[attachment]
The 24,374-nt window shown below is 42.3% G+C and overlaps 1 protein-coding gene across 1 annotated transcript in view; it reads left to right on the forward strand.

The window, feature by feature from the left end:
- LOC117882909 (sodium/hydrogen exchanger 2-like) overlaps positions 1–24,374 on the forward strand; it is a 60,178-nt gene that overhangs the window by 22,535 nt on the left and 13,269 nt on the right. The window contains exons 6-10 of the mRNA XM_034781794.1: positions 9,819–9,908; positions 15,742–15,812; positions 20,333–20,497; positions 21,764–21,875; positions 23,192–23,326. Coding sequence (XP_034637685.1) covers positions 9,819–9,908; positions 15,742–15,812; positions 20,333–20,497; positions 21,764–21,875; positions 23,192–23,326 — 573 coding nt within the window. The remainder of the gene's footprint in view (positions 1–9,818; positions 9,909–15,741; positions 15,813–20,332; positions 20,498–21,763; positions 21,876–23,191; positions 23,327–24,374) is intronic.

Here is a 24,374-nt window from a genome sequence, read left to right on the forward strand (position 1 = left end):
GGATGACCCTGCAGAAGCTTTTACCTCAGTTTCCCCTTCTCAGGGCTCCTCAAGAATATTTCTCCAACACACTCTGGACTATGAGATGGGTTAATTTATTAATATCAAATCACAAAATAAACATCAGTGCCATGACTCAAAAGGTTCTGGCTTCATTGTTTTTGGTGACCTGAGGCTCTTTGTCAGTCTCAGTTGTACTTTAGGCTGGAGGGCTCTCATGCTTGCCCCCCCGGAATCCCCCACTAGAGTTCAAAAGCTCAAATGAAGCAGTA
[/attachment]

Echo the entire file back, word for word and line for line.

The 24,374-nt window shown below is 42.3% G+C and overlaps 1 protein-coding gene across 1 annotated transcript in view; it reads left to right on the forward strand.

The window, feature by feature from the left end:
- LOC117882909 (sodium/hydrogen exchanger 2-like) overlaps positions 1–24,374 on the forward strand; it is a 60,178-nt gene that overhangs the window by 22,535 nt on the left and 13,269 nt on the right. The window contains exons 6-10 of the mRNA XM_034781794.1: positions 9,819–9,908; positions 15,742–15,812; positions 20,333–20,497; positions 21,764–21,875; positions 23,192–23,326. Coding sequence (XP_034637685.1) covers positions 9,819–9,908; positions 15,742–15,812; positions 20,333–20,497; positions 21,764–21,875; positions 23,192–23,326 — 573 coding nt within the window. The remainder of the gene's footprint in view (positions 1–9,818; positions 9,909–15,741; positions 15,813–20,332; positions 20,498–21,763; positions 21,876–23,191; positions 23,327–24,374) is intronic.

Here is a 24,374-nt window from a genome sequence, read left to right on the forward strand (position 1 = left end):
GGATGACCCTGCAGAAGCTTTTACCTCAGTTTCCCCTTCTCAGGGCTCCTCAAGAATATTTCTCCAACACACTCTGGACTATGAGATGGGTTAATTTATTAATATCAAATCACAAAATAAACATCAGTGCCATGACTCAAAAGGTTCTGGCTTCATTGTTTTTGGTGACCTGAGGCTCTTTGTCAGTCTCAGTTGTACTTTAGGCTGGAGGGCTCTCATGCTTGCCCCCCCGGAATCCCCCACTAGAGTTCAAAAGCTCAAATGAAGCAGTA